ANNAPOLIS — Members of a Maryland commission continued to grapple with how to resolve large, unfunded liabilities in the pension and health benefit system for state workers Monday, delaying any decisions until next week after one contested cost-savings option was deemed illegal.
State legislative analysts told the Public Employees’ and Retirees Benefits’ Sustainability Commission they’d been advised by several attorneys that a five-year freeze on cost-of-living increases for retired state employees was not a viable way to resolve funding woes because the state was obligated to uphold agreements already made with state workers.
“You cannot change what has been earned and vested,” Warren Deschenaux, director of the nonpartisan agency that reviews state fiscal matters, said.
The commission hopes to reduce state health care costs by 10 percent. They are also wrestling to get control of a pension system that has unfunded obligations that add up to roughly $33 billion.
Proposals before the commission include transferring perhaps hundreds of millions of dollars in teacher pension obligations to local government systems and increasing everything from insurance premiums to state workers’ co-payments for doctor’s office visits. Commission members are also weighing an option that would require spouses of state employees who are eligible for health insurance through their own job to enroll in their employer’s plan, rather than the state’s program, and increasing the retirement age.
State legislative leaders have frequently suggested transferring the cost of teacher pensions to county governments, arguing that county school boards negotiate labor agreements with educators and should be held responsible for paying for all the costs associated with those contracts.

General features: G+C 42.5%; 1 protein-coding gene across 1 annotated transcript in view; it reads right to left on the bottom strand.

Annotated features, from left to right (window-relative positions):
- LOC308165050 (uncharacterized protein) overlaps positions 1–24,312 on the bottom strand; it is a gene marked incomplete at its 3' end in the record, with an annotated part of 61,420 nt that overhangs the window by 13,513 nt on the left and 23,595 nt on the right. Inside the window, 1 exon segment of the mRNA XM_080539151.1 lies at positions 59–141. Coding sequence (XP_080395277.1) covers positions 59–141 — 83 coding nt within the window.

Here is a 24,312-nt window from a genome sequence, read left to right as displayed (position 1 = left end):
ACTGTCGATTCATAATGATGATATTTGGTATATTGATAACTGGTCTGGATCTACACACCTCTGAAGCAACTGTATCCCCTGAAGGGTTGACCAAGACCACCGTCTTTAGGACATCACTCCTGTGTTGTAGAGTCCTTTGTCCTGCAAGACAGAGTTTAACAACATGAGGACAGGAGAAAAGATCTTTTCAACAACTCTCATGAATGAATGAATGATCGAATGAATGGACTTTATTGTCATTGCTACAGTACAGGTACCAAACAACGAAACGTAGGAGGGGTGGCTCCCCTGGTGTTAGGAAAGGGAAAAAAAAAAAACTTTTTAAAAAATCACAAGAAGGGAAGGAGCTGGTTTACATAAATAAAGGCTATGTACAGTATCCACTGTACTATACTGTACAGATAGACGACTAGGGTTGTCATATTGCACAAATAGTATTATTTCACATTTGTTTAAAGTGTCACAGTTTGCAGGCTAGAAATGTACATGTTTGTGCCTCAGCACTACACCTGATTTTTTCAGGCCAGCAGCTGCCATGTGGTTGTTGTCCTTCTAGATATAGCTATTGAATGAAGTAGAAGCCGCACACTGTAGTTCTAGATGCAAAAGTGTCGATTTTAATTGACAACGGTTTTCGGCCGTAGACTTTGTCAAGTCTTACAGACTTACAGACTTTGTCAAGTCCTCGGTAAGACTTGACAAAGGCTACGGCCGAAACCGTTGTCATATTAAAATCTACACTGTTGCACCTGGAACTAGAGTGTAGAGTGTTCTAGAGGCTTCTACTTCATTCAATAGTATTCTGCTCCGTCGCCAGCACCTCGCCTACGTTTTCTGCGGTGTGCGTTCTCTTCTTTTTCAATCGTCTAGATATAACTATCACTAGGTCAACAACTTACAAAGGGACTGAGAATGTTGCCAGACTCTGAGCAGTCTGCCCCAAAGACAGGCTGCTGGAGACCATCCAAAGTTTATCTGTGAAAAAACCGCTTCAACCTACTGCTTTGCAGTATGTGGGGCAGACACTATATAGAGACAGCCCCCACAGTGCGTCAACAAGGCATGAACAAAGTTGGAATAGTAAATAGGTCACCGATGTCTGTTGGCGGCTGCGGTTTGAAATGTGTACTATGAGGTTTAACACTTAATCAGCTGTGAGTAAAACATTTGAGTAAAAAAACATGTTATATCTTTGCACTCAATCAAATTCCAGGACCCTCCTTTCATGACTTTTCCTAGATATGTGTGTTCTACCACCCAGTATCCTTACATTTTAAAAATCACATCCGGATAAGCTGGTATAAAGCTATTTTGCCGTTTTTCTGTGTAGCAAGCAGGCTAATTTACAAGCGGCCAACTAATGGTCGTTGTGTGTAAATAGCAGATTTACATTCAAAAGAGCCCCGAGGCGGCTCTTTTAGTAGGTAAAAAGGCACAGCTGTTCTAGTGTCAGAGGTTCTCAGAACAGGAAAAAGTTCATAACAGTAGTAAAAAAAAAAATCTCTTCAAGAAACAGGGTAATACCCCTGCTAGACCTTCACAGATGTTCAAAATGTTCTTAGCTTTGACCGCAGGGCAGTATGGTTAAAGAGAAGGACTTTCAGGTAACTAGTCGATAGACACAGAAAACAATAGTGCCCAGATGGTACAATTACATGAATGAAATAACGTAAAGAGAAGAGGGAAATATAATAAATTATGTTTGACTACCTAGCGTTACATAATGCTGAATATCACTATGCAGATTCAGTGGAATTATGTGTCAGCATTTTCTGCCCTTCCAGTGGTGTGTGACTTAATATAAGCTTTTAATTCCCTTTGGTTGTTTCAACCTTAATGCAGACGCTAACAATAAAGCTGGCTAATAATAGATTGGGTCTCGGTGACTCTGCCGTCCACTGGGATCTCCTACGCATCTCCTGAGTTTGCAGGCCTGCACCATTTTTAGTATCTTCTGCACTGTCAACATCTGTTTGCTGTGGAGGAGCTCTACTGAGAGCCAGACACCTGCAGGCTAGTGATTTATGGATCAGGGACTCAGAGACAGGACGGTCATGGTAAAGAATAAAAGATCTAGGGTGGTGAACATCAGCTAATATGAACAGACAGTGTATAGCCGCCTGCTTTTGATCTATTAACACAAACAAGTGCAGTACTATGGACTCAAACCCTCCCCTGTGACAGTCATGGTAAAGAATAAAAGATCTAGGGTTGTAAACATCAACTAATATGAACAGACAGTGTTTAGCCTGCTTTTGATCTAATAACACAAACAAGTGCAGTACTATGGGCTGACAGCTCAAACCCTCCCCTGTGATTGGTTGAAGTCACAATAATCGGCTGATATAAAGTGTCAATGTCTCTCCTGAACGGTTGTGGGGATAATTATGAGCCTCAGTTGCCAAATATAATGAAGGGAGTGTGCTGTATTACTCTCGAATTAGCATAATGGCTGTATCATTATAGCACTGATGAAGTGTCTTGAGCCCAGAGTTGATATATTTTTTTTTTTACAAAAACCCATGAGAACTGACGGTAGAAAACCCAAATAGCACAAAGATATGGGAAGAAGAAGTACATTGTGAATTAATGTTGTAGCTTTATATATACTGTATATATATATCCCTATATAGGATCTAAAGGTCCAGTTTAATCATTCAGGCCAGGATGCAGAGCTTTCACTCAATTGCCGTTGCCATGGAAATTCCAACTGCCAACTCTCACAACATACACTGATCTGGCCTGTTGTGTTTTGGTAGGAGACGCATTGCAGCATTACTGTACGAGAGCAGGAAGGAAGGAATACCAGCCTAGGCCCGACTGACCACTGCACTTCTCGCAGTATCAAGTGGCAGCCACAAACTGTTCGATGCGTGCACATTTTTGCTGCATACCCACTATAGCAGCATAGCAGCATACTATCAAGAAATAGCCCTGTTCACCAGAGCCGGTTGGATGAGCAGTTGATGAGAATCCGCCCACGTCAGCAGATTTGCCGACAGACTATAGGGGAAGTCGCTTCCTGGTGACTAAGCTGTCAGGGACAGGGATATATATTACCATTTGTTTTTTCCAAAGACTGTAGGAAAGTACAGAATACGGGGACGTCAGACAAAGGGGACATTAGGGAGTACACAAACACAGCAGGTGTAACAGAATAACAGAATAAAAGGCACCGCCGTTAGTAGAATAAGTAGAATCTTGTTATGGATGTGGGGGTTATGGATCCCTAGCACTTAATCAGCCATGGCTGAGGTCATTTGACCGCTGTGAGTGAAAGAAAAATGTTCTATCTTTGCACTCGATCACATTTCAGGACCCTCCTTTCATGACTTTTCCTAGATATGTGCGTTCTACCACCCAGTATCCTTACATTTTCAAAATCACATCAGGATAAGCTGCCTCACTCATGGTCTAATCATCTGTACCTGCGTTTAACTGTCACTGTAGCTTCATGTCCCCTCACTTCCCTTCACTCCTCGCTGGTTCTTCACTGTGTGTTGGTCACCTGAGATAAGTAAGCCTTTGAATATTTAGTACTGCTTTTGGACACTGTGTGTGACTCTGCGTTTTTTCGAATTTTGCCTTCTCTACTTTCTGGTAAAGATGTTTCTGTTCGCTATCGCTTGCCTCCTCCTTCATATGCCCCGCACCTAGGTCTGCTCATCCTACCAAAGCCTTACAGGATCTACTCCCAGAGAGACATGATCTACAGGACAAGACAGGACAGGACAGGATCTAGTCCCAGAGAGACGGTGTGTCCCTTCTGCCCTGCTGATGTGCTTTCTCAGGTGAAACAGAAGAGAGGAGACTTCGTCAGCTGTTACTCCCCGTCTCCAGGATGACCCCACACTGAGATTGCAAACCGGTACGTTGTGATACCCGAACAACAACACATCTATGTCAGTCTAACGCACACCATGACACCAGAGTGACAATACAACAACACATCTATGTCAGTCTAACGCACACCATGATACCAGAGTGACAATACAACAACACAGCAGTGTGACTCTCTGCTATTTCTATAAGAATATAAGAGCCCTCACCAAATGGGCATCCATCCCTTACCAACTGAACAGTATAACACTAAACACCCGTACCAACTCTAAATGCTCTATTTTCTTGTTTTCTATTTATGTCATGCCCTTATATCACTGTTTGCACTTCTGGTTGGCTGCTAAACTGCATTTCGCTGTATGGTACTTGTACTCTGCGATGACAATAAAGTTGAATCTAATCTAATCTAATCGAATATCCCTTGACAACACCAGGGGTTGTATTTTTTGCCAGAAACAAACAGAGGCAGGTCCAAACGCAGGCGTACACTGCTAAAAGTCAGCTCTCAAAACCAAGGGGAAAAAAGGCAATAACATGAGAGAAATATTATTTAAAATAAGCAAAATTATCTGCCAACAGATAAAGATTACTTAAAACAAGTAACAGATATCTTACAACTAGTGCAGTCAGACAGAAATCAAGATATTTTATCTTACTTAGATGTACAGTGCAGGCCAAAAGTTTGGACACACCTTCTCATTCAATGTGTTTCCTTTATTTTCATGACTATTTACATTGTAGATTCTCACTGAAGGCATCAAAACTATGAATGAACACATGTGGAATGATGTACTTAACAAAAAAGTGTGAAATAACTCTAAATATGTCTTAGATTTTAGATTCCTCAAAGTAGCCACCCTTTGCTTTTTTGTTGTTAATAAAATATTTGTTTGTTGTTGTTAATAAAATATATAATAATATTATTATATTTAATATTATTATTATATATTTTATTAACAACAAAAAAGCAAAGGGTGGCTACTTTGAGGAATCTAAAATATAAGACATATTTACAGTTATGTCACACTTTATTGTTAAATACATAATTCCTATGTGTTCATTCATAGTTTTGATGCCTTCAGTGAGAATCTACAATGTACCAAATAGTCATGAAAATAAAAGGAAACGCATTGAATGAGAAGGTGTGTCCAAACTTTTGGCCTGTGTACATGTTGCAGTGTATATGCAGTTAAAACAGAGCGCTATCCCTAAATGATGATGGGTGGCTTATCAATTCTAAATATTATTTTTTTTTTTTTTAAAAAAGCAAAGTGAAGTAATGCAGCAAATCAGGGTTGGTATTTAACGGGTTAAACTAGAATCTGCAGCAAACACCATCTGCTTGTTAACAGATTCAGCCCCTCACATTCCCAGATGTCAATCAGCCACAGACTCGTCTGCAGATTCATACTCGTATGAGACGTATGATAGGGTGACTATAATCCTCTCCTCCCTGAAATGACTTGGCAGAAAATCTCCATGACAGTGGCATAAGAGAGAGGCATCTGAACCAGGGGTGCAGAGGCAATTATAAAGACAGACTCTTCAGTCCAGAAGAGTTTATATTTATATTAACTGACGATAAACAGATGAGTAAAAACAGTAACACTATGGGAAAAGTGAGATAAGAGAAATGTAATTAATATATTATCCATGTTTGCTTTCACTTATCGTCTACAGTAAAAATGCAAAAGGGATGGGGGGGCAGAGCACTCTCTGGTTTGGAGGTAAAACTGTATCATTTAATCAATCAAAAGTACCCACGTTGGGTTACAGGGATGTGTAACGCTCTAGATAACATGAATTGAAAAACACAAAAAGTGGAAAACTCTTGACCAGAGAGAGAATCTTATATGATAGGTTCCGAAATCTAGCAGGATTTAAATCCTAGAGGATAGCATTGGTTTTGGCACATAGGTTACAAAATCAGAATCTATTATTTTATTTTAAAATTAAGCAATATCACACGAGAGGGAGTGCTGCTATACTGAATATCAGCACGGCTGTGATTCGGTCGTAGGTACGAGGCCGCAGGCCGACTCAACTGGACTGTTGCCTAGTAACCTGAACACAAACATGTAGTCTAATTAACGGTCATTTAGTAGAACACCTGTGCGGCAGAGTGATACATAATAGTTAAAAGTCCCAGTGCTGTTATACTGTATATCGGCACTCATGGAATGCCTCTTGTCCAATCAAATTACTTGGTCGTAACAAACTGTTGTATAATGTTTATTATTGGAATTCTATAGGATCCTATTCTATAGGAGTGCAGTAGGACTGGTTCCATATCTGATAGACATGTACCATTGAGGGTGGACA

“The school boards in effect can decide to go for broke without having to figure out how to raise the money,” commission member and former Baltimore area state senator Barbara Hoffman said.
County government leaders say the state needs to uphold their commitment to funding teacher pensions, especially given the massive budget shortfalls most jurisdictions have at this time.
“We are already looking at a $350 million operating budget shortfall between the rest of this year and next,” said Patrick Lacefield, spokesman for Montgomery County Executive Ike Leggett.
In the last session, the state Senate voted to start shifting some teacher pension costs to counties in fiscal year 2012, but lawmakers on a budget conference committee decided to create a commission to study the overall problem.
Maryland’s fiscal situation is even more dire when it comes to retiree health benefits, state legislative analysts told the panel, noting that the state’s trust fund has money for less than 2 percent of the projected cost of such benefits over the next 30 years.
“The state has promised retiree health benefits that it cannot afford to pay,” legislative services analyst Michael Rubenstein said.
Patrick Moran, executive director of the Maryland chapter of the American Federation of State, County and Municipal Employees which represents many state government workers, said labor leaders would “fight tooth and nail” to preserve affordable health care for workers and retiree benefits.
“People come to work for the state because they expect some degree of security,” Moran said.
Former Maryland Speaker of the House Casper Taylor is the committee’s chairman. He has said he hopes the commission will vote on a preliminary report the week of Christmas so they can present it to Gov. Martin O’Malley and the state legislature, which convenes in January.